Nancy Vaughan

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Nancy Vaughan
Mayor of Greensboro
Assumed office
December 3, 2013
Preceded byRobbie Perkins
Mayor Pro tem of Greensboro
In office
Personal details
Born (1961-02-26) February 26, 1961 (age 62)
New Jersey
Political partyDemocratic
SpouseDon Vaughan (divorced)
RelativesFred Barakat (Father)
EducationFairfield University

Nancy Vaughan (born Nancy Barakat, and formerly Nancy Mincello) is the 48th mayor of Greensboro, North Carolina.[1] Mayor Nancy Vaughan was born and raised in New Jersey and recently divorced Don Vaughan.[2] Having previously served on the city council in district 4 and at large, she was elected mayor on November 5, 2013, with 59% of the vote.[3][2] Vaughan was sworn in on December 3, 2013.[4] She was reelected in 2015, 2017 and 2022. She is the daughter of Fred Barakat.[5]

Vaughan served as the executive director of the Guilford Green Foundation, an LGBT advocacy group, from February 2016 until January 2018.[6]

Political career[edit]

Greensboro first elected Nancy Vaughan to city council in 1997 in council district 4. She served two terms before leaving to raise her daughter, Catherine.[7] Before her first council run, she had become known for leading a fight against the city's plans for a tract of land formerly owned by Jefferson Pilot. She was petitioning to stop them from re-zoning for higher density. Her talking points during her first run included expanding the city's landfill and water capacity, and increasing Greensboro's size through annexation.[8]

She ran again at-large in 2007, where she served as Mayor Pro tem until becoming mayor in 2013.[7]

Tenure as Mayor[edit]

Vaughan has come under criticism for enforcing an arbitrary code of conduct at city council meetings. These rules prohibit members of the public from speaking on matters "in litigation" or speaking in a way that Vaughan "deem[s] to be an 'attack'" on any city employee during meetings.[9] This move was criticized by citizens, watch groups, and multiple members of city council who say they were not informed of the code of conduct before Vaughan began enforcing it at the October 2 city council meeting.[10]

On March 13, 2020, Vaughan declared a state of emergency in response to the COVID-19 pandemic.[11] On March 27, she issued a stay-at-home order for the city of Greensboro, which expired April 16, after which Greensboro fell under the jurisdiction of the state's stay-at-home order.[12] On June 23, she issued an emergency order requiring all people to wear face coverings in public within Greensboro city limits in order to curb the spread of the pandemic.[13]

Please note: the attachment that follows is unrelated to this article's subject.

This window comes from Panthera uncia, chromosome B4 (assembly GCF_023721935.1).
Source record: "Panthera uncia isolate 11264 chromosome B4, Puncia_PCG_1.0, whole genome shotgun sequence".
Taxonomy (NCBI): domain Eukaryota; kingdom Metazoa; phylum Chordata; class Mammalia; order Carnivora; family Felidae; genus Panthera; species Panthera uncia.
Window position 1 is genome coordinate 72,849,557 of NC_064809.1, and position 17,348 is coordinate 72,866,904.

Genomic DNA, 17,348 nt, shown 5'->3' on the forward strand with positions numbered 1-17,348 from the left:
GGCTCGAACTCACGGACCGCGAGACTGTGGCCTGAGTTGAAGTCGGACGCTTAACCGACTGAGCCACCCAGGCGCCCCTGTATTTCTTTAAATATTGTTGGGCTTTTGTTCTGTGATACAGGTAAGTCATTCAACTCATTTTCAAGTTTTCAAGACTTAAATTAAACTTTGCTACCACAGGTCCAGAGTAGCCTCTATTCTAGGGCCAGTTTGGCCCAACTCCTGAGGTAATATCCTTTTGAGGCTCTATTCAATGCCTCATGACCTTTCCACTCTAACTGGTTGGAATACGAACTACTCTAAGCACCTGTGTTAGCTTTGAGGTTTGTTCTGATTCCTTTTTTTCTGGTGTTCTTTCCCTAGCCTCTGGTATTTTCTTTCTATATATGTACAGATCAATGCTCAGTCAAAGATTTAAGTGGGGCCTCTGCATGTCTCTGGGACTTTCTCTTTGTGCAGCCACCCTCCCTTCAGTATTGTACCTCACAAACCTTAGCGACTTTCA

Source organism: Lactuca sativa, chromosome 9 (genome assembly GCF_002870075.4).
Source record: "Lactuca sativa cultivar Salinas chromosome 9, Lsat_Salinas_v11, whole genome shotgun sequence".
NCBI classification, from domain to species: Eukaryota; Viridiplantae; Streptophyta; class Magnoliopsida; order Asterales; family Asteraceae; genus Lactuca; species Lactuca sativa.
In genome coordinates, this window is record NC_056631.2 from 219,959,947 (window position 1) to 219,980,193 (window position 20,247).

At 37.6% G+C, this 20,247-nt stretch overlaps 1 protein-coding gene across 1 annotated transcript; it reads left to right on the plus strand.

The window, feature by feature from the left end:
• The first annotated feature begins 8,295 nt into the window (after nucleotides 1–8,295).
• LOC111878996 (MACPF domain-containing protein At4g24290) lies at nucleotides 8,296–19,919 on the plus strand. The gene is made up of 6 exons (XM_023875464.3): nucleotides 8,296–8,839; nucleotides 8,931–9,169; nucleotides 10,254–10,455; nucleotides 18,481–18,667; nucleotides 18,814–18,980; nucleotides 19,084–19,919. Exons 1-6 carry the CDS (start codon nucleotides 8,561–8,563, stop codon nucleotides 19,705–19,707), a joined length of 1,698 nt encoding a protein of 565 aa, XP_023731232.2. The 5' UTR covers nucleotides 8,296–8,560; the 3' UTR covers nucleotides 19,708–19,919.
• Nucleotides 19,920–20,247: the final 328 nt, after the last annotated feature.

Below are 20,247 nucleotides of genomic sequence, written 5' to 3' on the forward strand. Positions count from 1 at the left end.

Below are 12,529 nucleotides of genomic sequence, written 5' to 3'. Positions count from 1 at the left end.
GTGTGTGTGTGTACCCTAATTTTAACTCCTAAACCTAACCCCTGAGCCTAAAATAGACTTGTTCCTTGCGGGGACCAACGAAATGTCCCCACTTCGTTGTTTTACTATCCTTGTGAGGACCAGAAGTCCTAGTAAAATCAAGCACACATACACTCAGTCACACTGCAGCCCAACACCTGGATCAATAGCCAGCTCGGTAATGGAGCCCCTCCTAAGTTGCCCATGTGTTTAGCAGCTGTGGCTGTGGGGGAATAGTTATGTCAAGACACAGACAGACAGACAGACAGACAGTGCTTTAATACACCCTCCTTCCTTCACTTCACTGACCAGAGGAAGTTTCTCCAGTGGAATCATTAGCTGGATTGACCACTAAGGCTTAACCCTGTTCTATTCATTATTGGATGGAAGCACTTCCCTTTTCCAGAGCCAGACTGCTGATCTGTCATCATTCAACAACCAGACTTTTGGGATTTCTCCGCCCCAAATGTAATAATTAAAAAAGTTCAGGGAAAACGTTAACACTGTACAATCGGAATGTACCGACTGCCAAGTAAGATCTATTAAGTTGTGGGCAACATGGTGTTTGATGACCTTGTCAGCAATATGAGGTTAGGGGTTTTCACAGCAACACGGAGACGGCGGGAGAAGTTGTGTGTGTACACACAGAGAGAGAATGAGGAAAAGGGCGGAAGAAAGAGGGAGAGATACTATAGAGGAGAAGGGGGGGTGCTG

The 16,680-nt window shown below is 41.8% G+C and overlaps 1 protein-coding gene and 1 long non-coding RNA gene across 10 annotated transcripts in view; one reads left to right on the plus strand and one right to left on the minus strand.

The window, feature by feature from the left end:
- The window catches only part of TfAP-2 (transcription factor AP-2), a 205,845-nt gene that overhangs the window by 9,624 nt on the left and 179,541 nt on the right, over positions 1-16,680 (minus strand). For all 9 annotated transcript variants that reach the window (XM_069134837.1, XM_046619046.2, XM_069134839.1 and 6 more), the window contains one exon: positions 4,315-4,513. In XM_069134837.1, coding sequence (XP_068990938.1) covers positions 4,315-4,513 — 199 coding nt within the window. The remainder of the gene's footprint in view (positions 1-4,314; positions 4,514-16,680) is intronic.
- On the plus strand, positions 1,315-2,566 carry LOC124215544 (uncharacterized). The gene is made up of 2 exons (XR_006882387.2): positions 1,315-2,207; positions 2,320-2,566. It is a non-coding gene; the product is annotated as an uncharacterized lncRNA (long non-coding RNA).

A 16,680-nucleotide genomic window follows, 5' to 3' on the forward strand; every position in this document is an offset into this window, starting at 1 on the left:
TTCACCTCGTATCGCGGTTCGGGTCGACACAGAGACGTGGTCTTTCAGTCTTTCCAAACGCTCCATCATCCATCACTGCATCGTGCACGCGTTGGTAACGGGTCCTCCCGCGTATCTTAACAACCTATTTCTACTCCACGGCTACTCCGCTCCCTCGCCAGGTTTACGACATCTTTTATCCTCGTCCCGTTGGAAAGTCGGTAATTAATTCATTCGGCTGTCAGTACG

In response to protests stemming from the 2020 George Floyd protests,[14] the mayor ordered a city-wide curfew. The ACLU of North Carolina called the order unconstitutional and "overbroad", saying it "gives police too much discretion over whom to arrest and will likely lead to selective law enforcement against communities of color.[15]" Local news media drew attention to the contrast in enforcement. The Greensboro Police Department arrested and charged several black men for protesting while carrying firearms, while white men associated with the white supremacist Stokes County Militia group carrying guns and paramilitary gear were not approached by police.[16]


  1. ^ "Greensboro mayors - N&R Copy Desk". Retrieved Oct 5, 2019.
  2. ^ a b "Nancy Vaughan cruises in Greensboro mayor's seat". Retrieved 10 January 2014.
  3. ^ Choate, Paul (6 November 2013). "Vaughan wins Greensboro mayoral election, defeats Perkins". Fox8 WGHP. Retrieved 10 January 2014.
  4. ^ "New city council members, mayor in Greensboro". Fox 8 WGHP. 3 December 2013. Retrieved 10 January 2014.
  5. ^ Newsom, John. "Campaign spending pays off in most city races". News & Record. Retrieved 5 November 2014.
  6. ^ "Guilford Green Foundation History · Guilford Green Foundation". Guilford Green Foundation. Retrieved 2019-06-21.
  7. ^ a b McKenith, DaVonté (2017-06-19). "Greensboro Mayor Nancy Vaughan announces re-election bid". WXII. Retrieved 2020-10-18.
  8. ^ Barron, Andrew (June 13, 1997). "NEW GARDEN ACTIVIST SEEKS CITY COUNCIL SEAT\". Greensboro News and Record. Retrieved 2020-10-18.
  9. ^ Matsuoka, Sayaka (2019-10-08). "Citizens concerned that new Greensboro city council rules infringe on right to free speech". The NC Triad's altweekly. Retrieved 2019-10-15.
  10. ^ Tansino, Marissa (2019-10-08). "'We Shouldn't Be Doing It,' Not All Greensboro City Council Members On Board With New Public Comment Guidelines". WFMY. Retrieved 2019-10-15.
  11. ^ "Greensboro Mayor Nancy Vaughan declares State of Emergency in response to coronavirus". 2020-03-13. Retrieved 2020-08-14.
  12. ^ "City of Greensboro Stay-At-Home Order Frequently Asked Questions".
  13. ^ "City of Greensboro to require face coverings within the city Limits". 2020-06-22. Retrieved 2020-08-14.
  14. ^ "Greensboro enacts citywide curfew". Triad Business Journal. 2020-06-01. Retrieved 2020-09-16.
  15. ^ Green, Jordan (2020-06-05). "ACLU: Greensboro curfew violates First Amendment and invites racial discrimination". The NC Triad's altweekly. Retrieved 2020-08-15.
  16. ^ Green, Jordan (2020-06-04). "Black men arrested with weapons at protest while armed white militia men avoid charges in Greensboro". The NC Triad's altweekly. Retrieved 2020-08-15.